Patagonia, a region shared by Argentina and Chile at the tip of South America, is home to a population of strong, independent farmers and a burgeoning tourism industry. The area is well known for its unparalleled panoramic views and remoteness.
In 2006, a proposal for a mega-project, HidroAysen called for the construction of five hydroelectric power plants in Chile, and 1,684 miles of transmission lines in order to provide clean energy to Santiago, Chile's capital. The mega-project proposal sparked the largest environmental movement Chile has ever encountered, "Patagonia Chilena Sin Represas" or "Chilean Patagonia without Dams."
The movement included over 100 environmental NGOs including many that were international, with a mission to inform and educate the public about Patagonia. Even most Chileans have never visited the region.
In 2011, the campaign took off, bringing together close to 100,000 people on the streets of Santiago marching in protest to block the project's approval. As the campaign started to gain more and more attention in Chile and internationally, HidroAysen became an important issue in Chile's presidential election. President Michelle Bachelet ran on a platform that the project was not viable, and she followed through by putting an end to the project a few weeks into her presidency.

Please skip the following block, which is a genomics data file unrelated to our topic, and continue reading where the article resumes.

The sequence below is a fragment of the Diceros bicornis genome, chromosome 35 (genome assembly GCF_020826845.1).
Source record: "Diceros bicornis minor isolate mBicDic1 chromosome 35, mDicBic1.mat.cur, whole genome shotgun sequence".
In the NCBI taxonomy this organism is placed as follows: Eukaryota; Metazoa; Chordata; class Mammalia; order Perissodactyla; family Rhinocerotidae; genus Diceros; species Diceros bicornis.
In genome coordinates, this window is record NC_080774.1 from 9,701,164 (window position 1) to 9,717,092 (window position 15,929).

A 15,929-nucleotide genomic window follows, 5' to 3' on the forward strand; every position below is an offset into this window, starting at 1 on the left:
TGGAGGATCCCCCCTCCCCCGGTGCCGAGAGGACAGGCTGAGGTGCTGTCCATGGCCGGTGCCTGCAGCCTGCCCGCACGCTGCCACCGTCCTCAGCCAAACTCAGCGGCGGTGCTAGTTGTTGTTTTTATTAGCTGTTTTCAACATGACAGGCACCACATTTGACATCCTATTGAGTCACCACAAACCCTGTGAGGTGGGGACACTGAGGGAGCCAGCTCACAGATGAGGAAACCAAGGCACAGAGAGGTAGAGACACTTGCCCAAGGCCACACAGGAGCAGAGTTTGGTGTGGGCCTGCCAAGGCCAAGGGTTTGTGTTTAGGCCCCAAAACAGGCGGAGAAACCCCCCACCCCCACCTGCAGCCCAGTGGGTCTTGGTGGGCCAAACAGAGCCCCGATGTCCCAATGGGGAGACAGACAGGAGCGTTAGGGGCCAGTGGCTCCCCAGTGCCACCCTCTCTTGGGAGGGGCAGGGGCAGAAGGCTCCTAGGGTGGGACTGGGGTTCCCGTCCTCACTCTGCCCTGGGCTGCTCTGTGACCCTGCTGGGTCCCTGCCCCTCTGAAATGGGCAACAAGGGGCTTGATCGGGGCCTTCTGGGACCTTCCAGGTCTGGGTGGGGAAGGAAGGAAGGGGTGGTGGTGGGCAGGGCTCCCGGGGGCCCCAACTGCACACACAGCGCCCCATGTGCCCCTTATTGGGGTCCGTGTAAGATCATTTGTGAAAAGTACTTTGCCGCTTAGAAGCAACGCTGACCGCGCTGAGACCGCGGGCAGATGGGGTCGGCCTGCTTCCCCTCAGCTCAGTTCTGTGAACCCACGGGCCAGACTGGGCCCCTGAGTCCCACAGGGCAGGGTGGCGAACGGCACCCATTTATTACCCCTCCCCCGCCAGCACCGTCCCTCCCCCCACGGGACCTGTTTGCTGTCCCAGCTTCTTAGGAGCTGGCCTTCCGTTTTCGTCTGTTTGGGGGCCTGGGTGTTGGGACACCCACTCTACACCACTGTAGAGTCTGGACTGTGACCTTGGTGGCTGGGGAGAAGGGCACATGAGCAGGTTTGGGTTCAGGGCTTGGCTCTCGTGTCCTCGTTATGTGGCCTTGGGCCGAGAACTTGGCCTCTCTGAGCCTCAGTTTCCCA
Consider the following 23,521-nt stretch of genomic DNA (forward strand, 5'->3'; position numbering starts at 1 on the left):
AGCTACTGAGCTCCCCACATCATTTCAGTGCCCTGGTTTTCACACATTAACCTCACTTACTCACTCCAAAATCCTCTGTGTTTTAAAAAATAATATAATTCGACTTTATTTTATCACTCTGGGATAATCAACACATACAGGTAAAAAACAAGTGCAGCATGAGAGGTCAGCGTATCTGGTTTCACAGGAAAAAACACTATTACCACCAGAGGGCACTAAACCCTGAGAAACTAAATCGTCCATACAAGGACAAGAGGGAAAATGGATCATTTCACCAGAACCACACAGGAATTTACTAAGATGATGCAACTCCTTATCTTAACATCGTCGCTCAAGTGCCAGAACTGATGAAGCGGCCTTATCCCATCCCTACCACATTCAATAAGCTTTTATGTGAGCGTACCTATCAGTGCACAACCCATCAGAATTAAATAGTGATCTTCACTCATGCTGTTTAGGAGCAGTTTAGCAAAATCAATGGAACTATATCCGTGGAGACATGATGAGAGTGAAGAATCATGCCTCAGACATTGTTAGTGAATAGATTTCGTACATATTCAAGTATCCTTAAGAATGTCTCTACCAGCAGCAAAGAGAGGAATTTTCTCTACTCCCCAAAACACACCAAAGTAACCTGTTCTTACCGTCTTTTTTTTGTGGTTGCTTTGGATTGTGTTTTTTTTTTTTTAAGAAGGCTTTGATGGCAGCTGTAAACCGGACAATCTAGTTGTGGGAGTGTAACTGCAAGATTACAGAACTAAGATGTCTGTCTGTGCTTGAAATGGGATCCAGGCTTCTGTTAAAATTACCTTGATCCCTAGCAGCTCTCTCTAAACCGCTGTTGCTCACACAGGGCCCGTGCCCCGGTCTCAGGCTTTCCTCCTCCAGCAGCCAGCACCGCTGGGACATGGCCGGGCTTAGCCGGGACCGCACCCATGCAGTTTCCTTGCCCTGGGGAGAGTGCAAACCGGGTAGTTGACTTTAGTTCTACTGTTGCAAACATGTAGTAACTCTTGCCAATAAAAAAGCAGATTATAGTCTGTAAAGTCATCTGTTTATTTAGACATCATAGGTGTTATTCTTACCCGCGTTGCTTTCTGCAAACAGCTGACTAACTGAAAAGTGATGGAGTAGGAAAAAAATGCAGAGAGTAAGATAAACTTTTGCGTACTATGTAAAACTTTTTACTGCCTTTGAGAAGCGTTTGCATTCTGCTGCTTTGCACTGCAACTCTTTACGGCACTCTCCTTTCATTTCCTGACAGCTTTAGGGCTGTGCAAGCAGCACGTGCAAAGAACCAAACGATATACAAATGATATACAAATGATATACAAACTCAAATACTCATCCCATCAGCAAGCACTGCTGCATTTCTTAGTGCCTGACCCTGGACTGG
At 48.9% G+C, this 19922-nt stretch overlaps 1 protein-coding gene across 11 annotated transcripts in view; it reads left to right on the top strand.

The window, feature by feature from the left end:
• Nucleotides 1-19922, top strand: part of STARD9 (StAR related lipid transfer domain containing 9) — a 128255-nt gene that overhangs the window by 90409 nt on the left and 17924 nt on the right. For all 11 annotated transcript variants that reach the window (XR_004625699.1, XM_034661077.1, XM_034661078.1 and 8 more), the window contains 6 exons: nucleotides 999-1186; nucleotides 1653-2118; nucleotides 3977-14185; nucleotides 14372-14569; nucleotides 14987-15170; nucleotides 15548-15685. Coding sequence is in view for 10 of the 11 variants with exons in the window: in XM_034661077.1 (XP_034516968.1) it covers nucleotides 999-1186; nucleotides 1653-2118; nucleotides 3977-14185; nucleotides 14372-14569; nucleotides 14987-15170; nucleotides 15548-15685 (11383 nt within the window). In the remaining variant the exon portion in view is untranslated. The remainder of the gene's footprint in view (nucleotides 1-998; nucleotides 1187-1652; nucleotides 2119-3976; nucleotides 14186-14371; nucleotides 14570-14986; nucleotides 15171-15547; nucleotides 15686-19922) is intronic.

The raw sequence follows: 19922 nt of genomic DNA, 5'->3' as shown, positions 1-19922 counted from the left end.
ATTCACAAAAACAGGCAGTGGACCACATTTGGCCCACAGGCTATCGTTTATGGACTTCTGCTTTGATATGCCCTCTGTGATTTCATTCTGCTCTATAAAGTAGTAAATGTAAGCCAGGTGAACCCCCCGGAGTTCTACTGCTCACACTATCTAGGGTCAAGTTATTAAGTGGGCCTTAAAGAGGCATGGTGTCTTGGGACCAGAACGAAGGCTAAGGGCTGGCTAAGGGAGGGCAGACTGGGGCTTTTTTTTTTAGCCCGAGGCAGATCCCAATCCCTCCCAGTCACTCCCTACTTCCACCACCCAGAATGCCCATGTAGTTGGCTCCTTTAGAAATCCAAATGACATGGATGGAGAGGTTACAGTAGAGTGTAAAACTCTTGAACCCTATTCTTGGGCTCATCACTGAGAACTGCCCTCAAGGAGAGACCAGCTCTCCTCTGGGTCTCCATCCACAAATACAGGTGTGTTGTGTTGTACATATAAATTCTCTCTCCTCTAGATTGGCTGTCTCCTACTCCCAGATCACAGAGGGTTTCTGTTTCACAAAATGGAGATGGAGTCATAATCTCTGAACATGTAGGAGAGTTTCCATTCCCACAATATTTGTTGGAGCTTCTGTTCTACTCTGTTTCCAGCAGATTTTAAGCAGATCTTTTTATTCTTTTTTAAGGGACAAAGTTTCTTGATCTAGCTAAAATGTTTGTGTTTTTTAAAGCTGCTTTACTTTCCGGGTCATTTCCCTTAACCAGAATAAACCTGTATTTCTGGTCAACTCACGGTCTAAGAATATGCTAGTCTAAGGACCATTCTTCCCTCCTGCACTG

The victory has become an inspiration for all civilian-initiated movements in Chile. However, the question of how Chile will meet its energy demand continues. The end of HidroAysen means Chile will continue to support its energy needs with coal and diesel.
The environmentalists built a base of support in Santiago and internationally in opposition to the mega-project, but many of the residents acknowledge that Patagonia may eventually be used to help support its capital. They would rather see hydroelectricity for Chile than the continued use of fossil fuels.
Victories against hydroelectric dam development can be rare, but there is more to this story than a victory for environmentalism. Residents of the Aysen region where the mega dams were proposed feel marginalized and forgotten. Their voices were lost in the conversation because they were afraid to speak up.
In the last 20 years, Doug Tompkins, co-founder of The North Face, and his wife Kris Tompkins, former CEO of Patagonia, Inc., have purchased over 2 million acres of land in Patagonia with the goal of conserving the land and protecting biodiversity.
Residents of Cochrane, Chile, the closest city to the proposed mega-dam sites, argue they have a right to development.
It's a classic pro-conservation vs. pro-development debate but this time the environmentalists have the capital and power to control change and those in favor of development feel silenced.